Loaded Seminoles hope to live up to preseason hype

Florida State is heavily favored to win its first Atlantic Coast

Conference title in seven years and perhaps challenge for a

national championship.

Still, Jimbo Fisher said though there is a sense of urgency,

there is no more pressure than usual on the Seminoles.

”I don’t think it’s this year or bust at all,” said Fisher,

now in his third year as head coach. ”We have much more depth than

we’ve ever had since I’ve been here.”

Still, the Seminoles have plenty to prove to a fan base that

expected more than a 9-4 showing a year ago and no longer fills

Florida State’s 83,000-seat stadium on a regular basis.

The Seminoles were expected to get back among the nation’s elite

in 2011, but an early three-game losing streak took care of their

preseason hopes of winning the ACC and a BCS bowl berth.

This season begins with the same optimism.

Florida State should have little trouble posting its 36th

straight winning season and receiving a 31st consecutive bowl bid,

but Fisher expects much more. He believes another year of

experience will help his team avoid last year’s pitfalls and get

back to a BCS bowl for the first time since 2005.

Fisher points to his team’s wealth of talent that includes one

of the best returning defenses in the country (the Seminoles gave

up only about 15 points per game last season), an experienced

fifth-year senior quarterback EJ Manuel and one of the nation’s top

placekickers in Dustin Hopkins.

”We’ll be a very good football team,” Fisher said.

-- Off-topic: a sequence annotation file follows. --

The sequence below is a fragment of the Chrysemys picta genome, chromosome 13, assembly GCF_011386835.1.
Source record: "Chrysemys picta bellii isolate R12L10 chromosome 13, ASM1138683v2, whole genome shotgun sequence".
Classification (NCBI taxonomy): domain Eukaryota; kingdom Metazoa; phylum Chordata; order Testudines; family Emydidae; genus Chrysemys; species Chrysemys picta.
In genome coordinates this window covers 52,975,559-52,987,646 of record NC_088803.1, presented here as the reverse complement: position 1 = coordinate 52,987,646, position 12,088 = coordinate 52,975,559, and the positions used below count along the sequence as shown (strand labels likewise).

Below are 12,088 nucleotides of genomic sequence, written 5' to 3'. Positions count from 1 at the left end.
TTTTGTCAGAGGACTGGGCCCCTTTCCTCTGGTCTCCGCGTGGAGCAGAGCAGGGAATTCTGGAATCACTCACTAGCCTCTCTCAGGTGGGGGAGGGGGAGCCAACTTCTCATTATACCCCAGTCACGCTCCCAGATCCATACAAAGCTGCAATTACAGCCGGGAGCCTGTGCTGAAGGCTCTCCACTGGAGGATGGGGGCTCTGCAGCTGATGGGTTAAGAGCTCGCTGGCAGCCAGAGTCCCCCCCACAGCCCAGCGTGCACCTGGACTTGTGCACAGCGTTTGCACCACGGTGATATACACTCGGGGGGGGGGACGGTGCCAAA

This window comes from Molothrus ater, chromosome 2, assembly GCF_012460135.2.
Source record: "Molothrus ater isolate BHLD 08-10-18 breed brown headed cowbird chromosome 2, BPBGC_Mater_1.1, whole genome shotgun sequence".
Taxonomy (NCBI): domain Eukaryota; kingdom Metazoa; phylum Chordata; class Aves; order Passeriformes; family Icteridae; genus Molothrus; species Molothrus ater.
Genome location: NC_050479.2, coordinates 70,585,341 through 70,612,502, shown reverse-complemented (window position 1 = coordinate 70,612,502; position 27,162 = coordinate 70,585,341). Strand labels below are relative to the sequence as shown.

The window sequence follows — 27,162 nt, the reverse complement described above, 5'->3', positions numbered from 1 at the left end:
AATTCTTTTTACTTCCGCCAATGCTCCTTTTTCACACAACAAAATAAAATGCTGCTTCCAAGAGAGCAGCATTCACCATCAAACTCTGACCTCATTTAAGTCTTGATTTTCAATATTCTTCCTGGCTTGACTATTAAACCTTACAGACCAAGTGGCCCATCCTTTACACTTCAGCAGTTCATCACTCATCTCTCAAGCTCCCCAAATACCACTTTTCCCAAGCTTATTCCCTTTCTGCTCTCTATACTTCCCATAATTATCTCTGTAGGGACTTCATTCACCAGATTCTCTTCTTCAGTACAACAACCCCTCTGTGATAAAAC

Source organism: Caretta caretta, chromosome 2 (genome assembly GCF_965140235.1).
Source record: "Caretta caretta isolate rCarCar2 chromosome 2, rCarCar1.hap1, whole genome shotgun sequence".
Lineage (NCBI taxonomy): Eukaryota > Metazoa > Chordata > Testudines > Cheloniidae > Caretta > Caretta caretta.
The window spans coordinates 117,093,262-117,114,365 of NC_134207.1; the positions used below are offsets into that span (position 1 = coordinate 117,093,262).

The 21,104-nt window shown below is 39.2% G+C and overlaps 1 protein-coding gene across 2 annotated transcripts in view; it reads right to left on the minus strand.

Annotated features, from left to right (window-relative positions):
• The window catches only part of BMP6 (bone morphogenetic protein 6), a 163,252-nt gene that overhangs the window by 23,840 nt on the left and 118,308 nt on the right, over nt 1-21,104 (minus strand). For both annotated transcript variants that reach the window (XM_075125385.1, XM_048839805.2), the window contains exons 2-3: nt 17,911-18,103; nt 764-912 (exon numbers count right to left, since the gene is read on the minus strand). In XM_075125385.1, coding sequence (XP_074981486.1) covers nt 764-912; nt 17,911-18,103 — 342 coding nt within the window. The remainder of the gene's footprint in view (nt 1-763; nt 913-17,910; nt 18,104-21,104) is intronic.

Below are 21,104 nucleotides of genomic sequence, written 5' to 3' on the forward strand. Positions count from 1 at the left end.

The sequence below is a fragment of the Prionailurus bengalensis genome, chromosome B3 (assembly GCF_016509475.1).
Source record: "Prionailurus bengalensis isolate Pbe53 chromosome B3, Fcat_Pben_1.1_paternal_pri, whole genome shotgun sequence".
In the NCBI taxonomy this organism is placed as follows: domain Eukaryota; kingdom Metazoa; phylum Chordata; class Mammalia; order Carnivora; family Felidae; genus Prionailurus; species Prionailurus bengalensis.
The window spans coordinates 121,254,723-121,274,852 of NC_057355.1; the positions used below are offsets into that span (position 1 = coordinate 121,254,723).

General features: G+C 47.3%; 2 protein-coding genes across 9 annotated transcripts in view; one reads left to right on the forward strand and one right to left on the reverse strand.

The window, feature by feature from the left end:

”Everybody’s got to be ready when their number is called.”

A favorable schedule – the Seminoles only leave the state three

times – doesn’t hurt. A seven-game home schedule includes a pair of

lower-division schools to begin the campaign followed by two more

home games before a trip to Tampa where Florida State hopes to

avenge a 2009 loss to South Florida.

The only trips outside Florida boundaries are at North Carolina

State, Virginia Tech and Maryland.

The 46-year-old Fisher has banned his players from using social

media accounts during the season in hopes of keeping them more

focused on that task at hand.

Florida State finished 9-4 in 2011 after posting a 10-4 mark in

Fisher’s first year as head coach following three seasons as

predecessor Bobby Bowden’s offensive coordinator.

The much heralded defense salvaged the 2011 season by smothering

Florida and Notre Dame in the final two games That unit returns

virtually intact led by defensive ends Bjoern Werner and Brandon

Jenkins, and safety Lamarcus Joyner.

The Seminoles have recorded 88 quarterback sacks the past two

seasons, including 21.5 by Jenkins. Florida State gave up an

average of only 15 points a game last year despite surrendering 35

to Clemson and Wake Forest on successive weekends.

The Seminoles will have to replace punter Shawn Powell, who

graduated, and return specialist Greg Reid, who was kicked off the

team after several violations of team rules. Reid, who was also a

two-year starter at cornerback, was only 180 yards shy of the ACC

punt return mark of 1,296 yards held by former Virginia Tech star

Eddie Royal. Powell’s 44.2 career averaged stands as the best in

Florida State history.

But Florida State does have Hopkins, the placekicker known for